Yet our Government seem to be going in the opposite direction.

We will not achieve an orderly energy transition and meet ambitious electrification targets based only on top-line commitments and assertions for the future. We need serious plans led by government in partnership with industry, explained properly to the public, that are long-term in nature and accountable in their governance. That means key milestones, robust measures against which progress can be assessed, and clear roles and responsibilities. It means addressing the current woeful absence of comprehensive plans to address energy demand and efficiency, and a serious plan will need to address the fundamental lack of equity in our tax and subsidy regimes for investing in fossil fuels versus renewables and other clean technologies. It cannot be right that oil and gas companies receive a 29% investment allowance, which can rise to 80% for building new infrastructure, whereas renewable energy producers receive no investment allowance whatever. To put it simply, our taxation provisions favour the building of oil rigs over wind farms. I hope that when the Minister responds she will undertake to look at financial provisions to incentivise clean energy and support the move away from high-polluting, expensive and ultimately insecure fossil fuels.

The Prime Minister has committed to putting accountability and long-term decision-making at the heart of his Government. Without a transparent and robust transition plan that drives up renewables and exits fossil fuels, there is neither long-termism nor accountability. Industries and individuals in multiple sectors deserve to understand the Government's proposals for shifting our country’s energy profile and the implications and opportunities in green growth for those industries and individuals. If we wish to continue to lead globally, as the Government say they do, other countries need to see us doing this, and doing it well, at COP 28 and beyond.

Baroness Penn Portrait The Parliamentary Secretary, HM Treasury (Baroness Penn) (Con)
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My Lords, I beg to move Motion A and, with the leave of the House, will also speak to Motions B and C. I am grateful to all noble Lords for their considered scrutiny of the remaining issues in front of us today and throughout the Bill’s passage.

I will speak first to Lords Amendments 7 and 36, and I thank the noble Baronesses, Lady Hayman and Lady Boycott, in particular, for their leadership on these issues during the passage of the Bill.

The UK is a global leader in sustainable finance. The Government’s ambition to support the growth of this important area is demonstrated by the amendment relating to sustainability disclosure requirements made on Report, and the amendments in lieu of Amendments 7 and 36 introduced during Commons consideration.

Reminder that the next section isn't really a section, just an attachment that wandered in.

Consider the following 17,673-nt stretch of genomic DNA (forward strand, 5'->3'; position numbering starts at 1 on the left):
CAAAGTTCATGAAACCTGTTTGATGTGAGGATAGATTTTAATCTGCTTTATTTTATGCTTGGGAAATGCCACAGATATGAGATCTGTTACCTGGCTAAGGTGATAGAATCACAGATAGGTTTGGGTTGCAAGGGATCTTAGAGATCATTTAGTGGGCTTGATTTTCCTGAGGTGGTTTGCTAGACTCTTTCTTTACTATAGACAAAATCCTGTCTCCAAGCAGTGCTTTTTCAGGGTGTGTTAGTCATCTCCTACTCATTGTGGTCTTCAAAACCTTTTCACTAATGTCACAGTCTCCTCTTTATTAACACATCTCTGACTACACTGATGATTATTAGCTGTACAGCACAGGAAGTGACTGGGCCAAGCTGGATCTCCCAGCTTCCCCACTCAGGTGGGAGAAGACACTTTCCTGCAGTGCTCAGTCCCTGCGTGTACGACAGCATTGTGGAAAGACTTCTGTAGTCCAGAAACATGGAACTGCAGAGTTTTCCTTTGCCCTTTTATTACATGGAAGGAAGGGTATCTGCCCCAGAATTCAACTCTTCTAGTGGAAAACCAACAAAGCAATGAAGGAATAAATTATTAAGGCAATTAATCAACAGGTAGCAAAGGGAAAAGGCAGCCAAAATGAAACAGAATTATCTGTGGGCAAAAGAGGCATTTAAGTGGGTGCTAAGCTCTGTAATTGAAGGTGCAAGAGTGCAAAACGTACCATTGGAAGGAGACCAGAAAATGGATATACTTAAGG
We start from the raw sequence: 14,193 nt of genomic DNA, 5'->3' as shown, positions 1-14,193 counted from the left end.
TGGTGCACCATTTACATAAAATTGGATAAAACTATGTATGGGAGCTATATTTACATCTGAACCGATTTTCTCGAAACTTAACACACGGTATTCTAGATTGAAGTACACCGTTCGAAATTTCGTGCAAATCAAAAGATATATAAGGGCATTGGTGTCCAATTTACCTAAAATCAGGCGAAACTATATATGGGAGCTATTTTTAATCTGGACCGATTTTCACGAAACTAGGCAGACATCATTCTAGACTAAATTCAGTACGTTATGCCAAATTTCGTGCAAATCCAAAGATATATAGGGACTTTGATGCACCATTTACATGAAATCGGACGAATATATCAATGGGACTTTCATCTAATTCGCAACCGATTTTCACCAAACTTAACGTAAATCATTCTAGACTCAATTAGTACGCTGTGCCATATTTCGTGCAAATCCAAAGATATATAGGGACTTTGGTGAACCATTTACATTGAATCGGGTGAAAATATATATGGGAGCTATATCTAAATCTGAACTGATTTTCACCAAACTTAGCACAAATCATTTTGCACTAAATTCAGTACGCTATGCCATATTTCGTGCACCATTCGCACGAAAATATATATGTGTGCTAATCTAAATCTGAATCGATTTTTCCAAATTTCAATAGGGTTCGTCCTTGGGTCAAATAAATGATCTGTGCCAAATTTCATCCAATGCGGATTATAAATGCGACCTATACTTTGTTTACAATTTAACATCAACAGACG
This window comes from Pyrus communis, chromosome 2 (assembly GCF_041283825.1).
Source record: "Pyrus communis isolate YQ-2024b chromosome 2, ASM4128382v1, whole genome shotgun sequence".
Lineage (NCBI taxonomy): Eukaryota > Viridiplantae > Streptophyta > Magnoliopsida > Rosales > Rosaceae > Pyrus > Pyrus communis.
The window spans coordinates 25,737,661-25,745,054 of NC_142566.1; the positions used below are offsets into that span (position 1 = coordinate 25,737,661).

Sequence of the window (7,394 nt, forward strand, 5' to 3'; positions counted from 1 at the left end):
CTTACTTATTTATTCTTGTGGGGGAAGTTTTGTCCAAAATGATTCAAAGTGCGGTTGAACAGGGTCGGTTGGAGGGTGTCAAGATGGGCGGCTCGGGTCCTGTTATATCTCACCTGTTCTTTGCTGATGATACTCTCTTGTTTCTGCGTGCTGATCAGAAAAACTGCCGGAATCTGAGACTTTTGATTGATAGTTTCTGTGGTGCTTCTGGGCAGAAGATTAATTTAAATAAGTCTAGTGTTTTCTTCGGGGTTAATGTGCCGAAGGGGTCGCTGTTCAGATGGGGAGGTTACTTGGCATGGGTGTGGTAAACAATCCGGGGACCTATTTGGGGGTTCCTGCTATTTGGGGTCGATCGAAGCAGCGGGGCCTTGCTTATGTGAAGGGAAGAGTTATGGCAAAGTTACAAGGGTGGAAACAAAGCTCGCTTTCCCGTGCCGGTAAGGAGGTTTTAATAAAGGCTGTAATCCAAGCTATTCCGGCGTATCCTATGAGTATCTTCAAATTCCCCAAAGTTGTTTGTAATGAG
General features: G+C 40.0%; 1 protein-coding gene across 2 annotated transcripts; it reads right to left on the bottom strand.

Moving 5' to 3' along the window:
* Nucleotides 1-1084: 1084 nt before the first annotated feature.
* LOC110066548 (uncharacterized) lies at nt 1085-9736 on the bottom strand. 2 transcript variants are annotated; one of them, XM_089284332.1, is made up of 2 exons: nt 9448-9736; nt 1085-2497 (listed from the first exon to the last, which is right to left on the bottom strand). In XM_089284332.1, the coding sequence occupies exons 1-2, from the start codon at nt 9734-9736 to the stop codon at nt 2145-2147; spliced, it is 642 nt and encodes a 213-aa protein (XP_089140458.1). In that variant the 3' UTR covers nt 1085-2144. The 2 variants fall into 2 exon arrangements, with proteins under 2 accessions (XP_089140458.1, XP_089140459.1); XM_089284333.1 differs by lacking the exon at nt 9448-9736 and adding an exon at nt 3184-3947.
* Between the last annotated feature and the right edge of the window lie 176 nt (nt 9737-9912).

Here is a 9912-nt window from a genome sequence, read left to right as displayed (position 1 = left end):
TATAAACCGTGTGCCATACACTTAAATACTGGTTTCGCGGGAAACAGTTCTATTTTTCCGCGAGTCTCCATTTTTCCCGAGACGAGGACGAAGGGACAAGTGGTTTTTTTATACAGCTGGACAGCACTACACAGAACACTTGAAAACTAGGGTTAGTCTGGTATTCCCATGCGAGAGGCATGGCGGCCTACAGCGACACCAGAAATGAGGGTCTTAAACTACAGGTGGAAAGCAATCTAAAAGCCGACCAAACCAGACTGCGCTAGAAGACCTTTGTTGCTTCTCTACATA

I turn first to Lords Amendment 7. The regulators have an important part to play in supporting the Government’s ambitions, which was demonstrated by the inclusion of the net-zero regulatory principle at introduction. The Government have reflected carefully on the calls to ensure that the regulatory framework also reflects the Government’s nature targets.

While I welcome the intention behind Amendment 7, the Government cannot accept this amendment because it is too broad and therefore too open to interpretation. We have therefore brought forward Amendments 7A, 7B and 7C in lieu of Amendment 7, which add the relevant and well-defined targets made under the Environment Act 2021 to the new regulatory principle. It is important to recognise that addressing climate change and nature issues is not the regulators’ primary function, which is, broadly, to advance their objectives, including to protect the integrity of the financial markets and the safety and soundness of firms within the financial system and to deliver appropriate protection for consumers. Most of the levers for reaching our net- zero and environmental targets sit outside the regulators’ remit and control.

The amendments in lieu will ensure that, when acting to advance their objectives, the regulators will be required to consider the Government’s commitments to achieve the net-zero emissions target and the environment targets. I assure noble Lords that the amendments do not weaken the requirement for the regulators to consider the Government’s net-zero target. FSMA requires the regulators to act in a way that advances their statutory objectives when carrying out their general functions. When advancing their objectives, the regulators must also have regard to the regulatory principles, which aim to promote good regulatory practice.